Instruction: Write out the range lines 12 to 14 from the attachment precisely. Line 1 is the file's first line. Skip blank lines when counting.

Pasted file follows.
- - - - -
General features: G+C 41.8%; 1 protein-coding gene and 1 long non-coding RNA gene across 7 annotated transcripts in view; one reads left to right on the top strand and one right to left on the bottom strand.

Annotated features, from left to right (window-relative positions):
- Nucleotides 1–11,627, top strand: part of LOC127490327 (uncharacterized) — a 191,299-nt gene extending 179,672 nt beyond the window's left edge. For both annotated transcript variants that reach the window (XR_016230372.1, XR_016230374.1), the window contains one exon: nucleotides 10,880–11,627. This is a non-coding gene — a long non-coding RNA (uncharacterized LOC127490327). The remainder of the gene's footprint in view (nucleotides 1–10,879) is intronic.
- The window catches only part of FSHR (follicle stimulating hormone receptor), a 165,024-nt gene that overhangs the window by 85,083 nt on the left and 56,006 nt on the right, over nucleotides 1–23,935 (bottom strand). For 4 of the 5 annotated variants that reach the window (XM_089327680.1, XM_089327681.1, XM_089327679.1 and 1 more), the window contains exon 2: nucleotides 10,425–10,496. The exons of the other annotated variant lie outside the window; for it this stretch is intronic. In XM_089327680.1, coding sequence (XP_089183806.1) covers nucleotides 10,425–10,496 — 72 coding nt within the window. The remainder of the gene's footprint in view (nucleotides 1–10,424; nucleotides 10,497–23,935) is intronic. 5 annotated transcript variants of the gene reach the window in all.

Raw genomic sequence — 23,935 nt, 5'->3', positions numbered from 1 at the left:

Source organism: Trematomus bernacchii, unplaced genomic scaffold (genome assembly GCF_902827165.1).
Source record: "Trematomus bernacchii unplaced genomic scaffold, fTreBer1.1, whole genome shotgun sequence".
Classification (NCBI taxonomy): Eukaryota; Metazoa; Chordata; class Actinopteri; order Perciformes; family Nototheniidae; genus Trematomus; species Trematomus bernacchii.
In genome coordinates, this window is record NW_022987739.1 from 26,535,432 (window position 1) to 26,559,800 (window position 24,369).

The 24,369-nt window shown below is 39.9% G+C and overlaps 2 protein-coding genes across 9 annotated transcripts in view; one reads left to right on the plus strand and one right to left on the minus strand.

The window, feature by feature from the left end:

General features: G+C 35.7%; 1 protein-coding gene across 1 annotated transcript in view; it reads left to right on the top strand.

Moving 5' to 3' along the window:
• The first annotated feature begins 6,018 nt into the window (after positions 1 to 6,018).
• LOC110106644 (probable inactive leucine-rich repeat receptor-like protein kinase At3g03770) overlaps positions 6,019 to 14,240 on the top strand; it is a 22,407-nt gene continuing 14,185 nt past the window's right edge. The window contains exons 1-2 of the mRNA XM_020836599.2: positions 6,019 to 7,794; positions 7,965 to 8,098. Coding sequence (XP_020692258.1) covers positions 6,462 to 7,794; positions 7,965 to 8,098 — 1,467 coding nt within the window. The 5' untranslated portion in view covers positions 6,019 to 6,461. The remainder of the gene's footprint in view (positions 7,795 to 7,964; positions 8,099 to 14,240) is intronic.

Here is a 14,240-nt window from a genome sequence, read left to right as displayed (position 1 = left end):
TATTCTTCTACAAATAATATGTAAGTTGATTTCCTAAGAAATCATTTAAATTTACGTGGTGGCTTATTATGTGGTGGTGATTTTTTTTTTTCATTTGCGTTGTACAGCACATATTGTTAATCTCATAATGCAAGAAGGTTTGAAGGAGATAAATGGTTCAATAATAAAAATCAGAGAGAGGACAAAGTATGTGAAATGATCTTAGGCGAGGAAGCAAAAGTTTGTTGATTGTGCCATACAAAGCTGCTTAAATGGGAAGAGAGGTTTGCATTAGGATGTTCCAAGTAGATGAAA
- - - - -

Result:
General features: G+C 35.7%; 1 protein-coding gene across 1 annotated transcript in view; it reads left to right on the top strand.

Moving 5' to 3' along the window:
• The first annotated feature begins 6,018 nt into the window (after positions 1 to 6,018).